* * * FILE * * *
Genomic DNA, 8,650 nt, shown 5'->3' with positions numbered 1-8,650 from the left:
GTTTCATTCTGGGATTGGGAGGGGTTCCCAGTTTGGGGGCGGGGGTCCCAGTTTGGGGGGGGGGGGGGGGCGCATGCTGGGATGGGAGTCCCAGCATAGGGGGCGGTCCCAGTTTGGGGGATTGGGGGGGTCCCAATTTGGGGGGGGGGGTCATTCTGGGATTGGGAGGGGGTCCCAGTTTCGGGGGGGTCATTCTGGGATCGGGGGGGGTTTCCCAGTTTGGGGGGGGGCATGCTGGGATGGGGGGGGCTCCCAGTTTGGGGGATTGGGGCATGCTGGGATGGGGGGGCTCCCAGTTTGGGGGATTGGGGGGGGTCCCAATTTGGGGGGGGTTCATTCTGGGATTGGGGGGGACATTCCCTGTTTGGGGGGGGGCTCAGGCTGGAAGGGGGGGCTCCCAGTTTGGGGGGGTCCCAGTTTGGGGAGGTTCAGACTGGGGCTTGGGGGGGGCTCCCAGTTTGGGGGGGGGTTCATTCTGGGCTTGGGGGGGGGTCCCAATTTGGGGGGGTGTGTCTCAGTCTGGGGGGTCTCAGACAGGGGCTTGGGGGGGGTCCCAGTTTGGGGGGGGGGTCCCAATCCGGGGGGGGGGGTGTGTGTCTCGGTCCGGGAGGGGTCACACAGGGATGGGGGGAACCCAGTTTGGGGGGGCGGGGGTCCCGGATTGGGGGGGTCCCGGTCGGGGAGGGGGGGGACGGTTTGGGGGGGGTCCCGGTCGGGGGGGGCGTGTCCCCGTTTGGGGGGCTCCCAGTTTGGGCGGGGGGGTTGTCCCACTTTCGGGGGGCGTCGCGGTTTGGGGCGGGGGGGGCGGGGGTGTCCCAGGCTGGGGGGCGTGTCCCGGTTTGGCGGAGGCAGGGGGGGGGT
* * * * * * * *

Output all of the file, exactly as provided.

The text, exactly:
Genomic DNA, 8,650 nt, shown 5'->3' with positions numbered 1-8,650 from the left:
GTTTCATTCTGGGATTGGGAGGGGTTCCCAGTTTGGGGGCGGGGGTCCCAGTTTGGGGGGGGGGGGGGGGCGCATGCTGGGATGGGAGTCCCAGCATAGGGGGCGGTCCCAGTTTGGGGGATTGGGGGGGTCCCAATTTGGGGGGGGGGGTCATTCTGGGATTGGGAGGGGGTCCCAGTTTCGGGGGGGTCATTCTGGGATCGGGGGGGGTTTCCCAGTTTGGGGGGGGGCATGCTGGGATGGGGGGGGCTCCCAGTTTGGGGGATTGGGGCATGCTGGGATGGGGGGGCTCCCAGTTTGGGGGATTGGGGGGGGTCCCAATTTGGGGGGGGTTCATTCTGGGATTGGGGGGGACATTCCCTGTTTGGGGGGGGGCTCAGGCTGGAAGGGGGGGCTCCCAGTTTGGGGGGGTCCCAGTTTGGGGAGGTTCAGACTGGGGCTTGGGGGGGGCTCCCAGTTTGGGGGGGGGTTCATTCTGGGCTTGGGGGGGGGTCCCAATTTGGGGGGGTGTGTCTCAGTCTGGGGGGTCTCAGACAGGGGCTTGGGGGGGGTCCCAGTTTGGGGGGGGGGTCCCAATCCGGGGGGGGGGGTGTGTGTCTCGGTCCGGGAGGGGTCACACAGGGATGGGGGGAACCCAGTTTGGGGGGGCGGGGGTCCCGGATTGGGGGGGTCCCGGTCGGGGAGGGGGGGGACGGTTTGGGGGGGGTCCCGGTCGGGGGGGGCGTGTCCCCGTTTGGGGGGCTCCCAGTTTGGGCGGGGGGGTTGTCCCACTTTCGGGGGGCGTCGCGGTTTGGGGCGGGGGGGGCGGGGGTGTCCCAGGCTGGGGGGCGTGTCCCGGTTTGGCGGAGGCAGGGGGGGGGT